After watching some of the livestream for TechCrunch Disrupt NY, I headed over to the Startup Alley to check out the Day One Startup Battlefield to see who had what in the competition for $50,000 and the Disrupt Cup.
What if you could pull power from the air almost magically to recharge your phone? Nikola Labs claims you can “download power from the air with our breakthrough RF energy harvesting technology.” The company’s tech “efficiently converts RF signals like Wi-Fi, Bluetooth, and LTE into DC power using its proprietary energy harvesting circuit. The result is usable energy that can provide power to mobile devices wirelessly.” It sounds pretty sweet, but there are no details about how much power it could supply.
Security-focused Disrupt competitors
Cloudwear claims it “prevents hacks of online and cloud accounts with its breakthrough location technology.” The company’s site specifies securing data “from overseas hackers” as “98% of hacks originate from overseas.” It says it can “block every hacker overseas” and “protect critical infrastructure” by preventing “Russian, Chinese and Syrian hackers from accessing internal systems.”
Phantom LogIn Lock Screen is a “new authentication system” that is “not vulnerable to phishing, keyloggers or cameras.” Available for free in the Google Play Store, it replaces your Android login screen with a secure and randomized picture-based password.” Phantom LogIn says it can “take your default login screen to the next level and protect your device from shoulder surfers, key loggers, cameras and brute force attacks. You can even log into your Android device while someone is watching without giving away your password.”
AirSig claims to be “the first company to realize air signature authentication,” offering a “three-factor authentication solution and password alternative.” A user holds his or her phone in the air and uses it like a pen to sign in the air. The video on the company’s site claims it is secure and “hard to be imitated even though sniffed.”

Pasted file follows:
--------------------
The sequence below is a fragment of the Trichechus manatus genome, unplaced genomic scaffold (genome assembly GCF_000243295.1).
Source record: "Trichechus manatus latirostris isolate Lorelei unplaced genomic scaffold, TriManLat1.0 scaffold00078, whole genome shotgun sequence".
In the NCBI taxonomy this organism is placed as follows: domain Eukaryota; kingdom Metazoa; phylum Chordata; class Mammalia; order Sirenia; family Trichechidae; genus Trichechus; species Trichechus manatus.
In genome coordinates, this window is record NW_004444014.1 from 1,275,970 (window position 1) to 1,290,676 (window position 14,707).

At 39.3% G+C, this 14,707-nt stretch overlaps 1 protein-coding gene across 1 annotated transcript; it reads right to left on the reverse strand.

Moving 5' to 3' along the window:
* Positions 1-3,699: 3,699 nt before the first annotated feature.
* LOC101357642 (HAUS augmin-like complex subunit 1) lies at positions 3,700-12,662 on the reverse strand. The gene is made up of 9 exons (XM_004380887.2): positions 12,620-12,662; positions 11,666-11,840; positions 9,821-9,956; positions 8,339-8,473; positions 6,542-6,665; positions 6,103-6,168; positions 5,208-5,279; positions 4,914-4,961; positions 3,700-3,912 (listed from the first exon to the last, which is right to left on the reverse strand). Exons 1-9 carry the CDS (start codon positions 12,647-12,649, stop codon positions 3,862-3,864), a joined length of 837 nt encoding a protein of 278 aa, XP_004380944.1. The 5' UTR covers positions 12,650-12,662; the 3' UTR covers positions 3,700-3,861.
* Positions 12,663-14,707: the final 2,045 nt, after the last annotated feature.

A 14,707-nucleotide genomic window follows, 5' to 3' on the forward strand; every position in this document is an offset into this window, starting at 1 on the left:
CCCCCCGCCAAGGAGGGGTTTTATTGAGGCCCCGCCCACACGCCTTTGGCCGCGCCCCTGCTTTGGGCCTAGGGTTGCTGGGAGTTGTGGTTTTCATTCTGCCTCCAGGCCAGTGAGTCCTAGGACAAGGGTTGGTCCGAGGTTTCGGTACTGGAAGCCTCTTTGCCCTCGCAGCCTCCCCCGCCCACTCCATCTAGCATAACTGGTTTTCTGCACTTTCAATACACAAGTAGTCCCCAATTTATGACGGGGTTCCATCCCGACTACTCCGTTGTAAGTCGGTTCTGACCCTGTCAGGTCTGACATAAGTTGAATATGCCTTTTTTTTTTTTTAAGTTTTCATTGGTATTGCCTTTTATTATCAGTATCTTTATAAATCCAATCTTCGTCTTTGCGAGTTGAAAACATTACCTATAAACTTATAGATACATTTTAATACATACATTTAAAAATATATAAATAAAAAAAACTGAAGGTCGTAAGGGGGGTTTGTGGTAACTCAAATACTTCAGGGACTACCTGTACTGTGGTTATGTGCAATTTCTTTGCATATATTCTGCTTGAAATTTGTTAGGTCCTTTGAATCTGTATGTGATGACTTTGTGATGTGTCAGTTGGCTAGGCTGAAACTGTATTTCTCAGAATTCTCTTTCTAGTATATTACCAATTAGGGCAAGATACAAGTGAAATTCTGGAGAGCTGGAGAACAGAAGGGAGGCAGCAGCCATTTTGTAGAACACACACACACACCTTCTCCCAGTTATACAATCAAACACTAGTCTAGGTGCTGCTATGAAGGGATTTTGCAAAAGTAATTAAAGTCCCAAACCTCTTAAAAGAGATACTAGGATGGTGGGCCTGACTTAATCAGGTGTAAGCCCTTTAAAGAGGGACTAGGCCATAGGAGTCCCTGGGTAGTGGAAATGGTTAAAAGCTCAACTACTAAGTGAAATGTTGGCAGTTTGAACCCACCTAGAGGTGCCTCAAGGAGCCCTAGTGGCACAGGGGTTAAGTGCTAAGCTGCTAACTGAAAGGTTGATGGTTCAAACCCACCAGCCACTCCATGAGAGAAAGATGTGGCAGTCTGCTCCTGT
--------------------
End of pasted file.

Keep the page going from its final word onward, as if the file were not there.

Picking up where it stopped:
Here are a few other random competitors that caught my eye.
Testfire provides “easy bug capture tools for mobile.” Its “app recorder not only captures the screen and user gestures, it also provides device details with every issue.”
BioBots claims to be “the future of regenerative medicine - a high resolution desktop 3D bioprinter that builds functional three dimensional living tissue.” TechCrunch said, “It’s not about 3D printing replacement organs from a person’s own cells,” but more along the lines of developing “personalized therapy routines”
Visual Vertigo says it can “turn any camera into a 3D camera.” By using the VRpix app, “just point and shoot with your iPhone to instantly capture 3D pictures.” It claims to require “no extra hardware,” but the video shows special “VR Glasses” attached to a smartphone to see the photo in 3D. The photos can also be correctly viewed on a 3D TV.
RideMetric is listed as providing “a smartphone-based driver behavior monitoring and assessment service.” It seems a bit like the insurance-supplied driving monitors that can be used to apply a discount if you are a safe driver. The app evaluates your driving, providing a “personalized driver feedback system” to help you cut down on risky driving habits like “speeding or harsh braking.” It also has anti-texting features and detailed location metrics.
Then there’s Dash to “connect your car to your smartphone, and unlock enhanced performance, cost savings and social driving.” It can turn even “dumb” cars smart, so long as the vehicle model is 1996 or newer. It’s meant to provide real-time diagnostics and feedback on driving. The social aspect seems a bit like fitness bands as it encourages you to “share your trip stores” and “compare how you drive to your friends.”
Autonomous is described as “turn everyday (boring) products into autonomous, beautiful, and smart objects.” Visiting the website shows the Autonomous Desk, “the smartest office desk yet.” It’s an AI-powered standing desk that “senses your arrival in the morning and automatically raises to your preferred standing height, giving you a healthier way to start your day.” If a user has been sitting too long, the smart desk reminds you to stand as it is healthy; it can also connect with wearable fitness tech. Users are supposed to talk to it like they would a person to schedule meetings, order lunch, or ask questions.
All of the above and more have a “vote” button…and that’s just from the first of three days of Disrupt New York 2015.